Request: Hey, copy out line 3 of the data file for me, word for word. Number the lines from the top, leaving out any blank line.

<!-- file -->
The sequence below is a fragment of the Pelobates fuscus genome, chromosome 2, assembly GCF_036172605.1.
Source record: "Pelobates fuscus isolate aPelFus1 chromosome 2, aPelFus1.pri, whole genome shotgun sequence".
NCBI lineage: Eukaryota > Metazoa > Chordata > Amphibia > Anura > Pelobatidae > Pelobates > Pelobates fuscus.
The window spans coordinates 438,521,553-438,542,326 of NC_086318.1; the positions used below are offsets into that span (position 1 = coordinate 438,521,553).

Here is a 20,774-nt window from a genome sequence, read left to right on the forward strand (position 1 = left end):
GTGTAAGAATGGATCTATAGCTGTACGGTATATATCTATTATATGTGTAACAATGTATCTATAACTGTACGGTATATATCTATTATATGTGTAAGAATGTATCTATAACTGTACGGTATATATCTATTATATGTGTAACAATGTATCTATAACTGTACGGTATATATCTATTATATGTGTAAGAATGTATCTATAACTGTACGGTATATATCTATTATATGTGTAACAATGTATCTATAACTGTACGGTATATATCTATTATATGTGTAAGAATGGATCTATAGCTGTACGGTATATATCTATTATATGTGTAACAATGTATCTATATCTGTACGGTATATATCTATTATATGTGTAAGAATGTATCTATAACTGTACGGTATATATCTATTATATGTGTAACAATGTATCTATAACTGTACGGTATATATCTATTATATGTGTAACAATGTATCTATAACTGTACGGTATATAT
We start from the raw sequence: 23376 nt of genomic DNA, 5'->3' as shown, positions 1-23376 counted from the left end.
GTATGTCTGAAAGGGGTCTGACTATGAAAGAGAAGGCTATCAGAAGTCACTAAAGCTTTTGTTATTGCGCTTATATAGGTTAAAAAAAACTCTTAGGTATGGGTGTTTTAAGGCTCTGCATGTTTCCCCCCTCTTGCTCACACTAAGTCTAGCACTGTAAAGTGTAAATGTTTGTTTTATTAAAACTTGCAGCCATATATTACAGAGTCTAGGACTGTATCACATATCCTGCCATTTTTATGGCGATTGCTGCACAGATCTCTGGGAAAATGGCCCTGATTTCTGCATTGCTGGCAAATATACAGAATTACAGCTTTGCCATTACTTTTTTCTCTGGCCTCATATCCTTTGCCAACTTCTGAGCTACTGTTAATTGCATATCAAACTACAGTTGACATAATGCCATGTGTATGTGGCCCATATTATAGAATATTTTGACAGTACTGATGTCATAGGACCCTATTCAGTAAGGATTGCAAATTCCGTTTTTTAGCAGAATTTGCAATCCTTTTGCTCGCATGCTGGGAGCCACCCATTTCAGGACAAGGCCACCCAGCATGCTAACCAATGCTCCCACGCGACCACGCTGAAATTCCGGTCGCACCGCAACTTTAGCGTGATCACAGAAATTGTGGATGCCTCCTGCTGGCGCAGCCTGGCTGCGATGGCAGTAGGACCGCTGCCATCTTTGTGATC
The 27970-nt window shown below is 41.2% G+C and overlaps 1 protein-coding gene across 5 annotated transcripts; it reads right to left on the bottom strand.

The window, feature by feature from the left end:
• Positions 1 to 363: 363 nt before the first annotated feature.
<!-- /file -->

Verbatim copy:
NCBI lineage: Eukaryota > Metazoa > Chordata > Amphibia > Anura > Pelobatidae > Pelobates > Pelobates fuscus.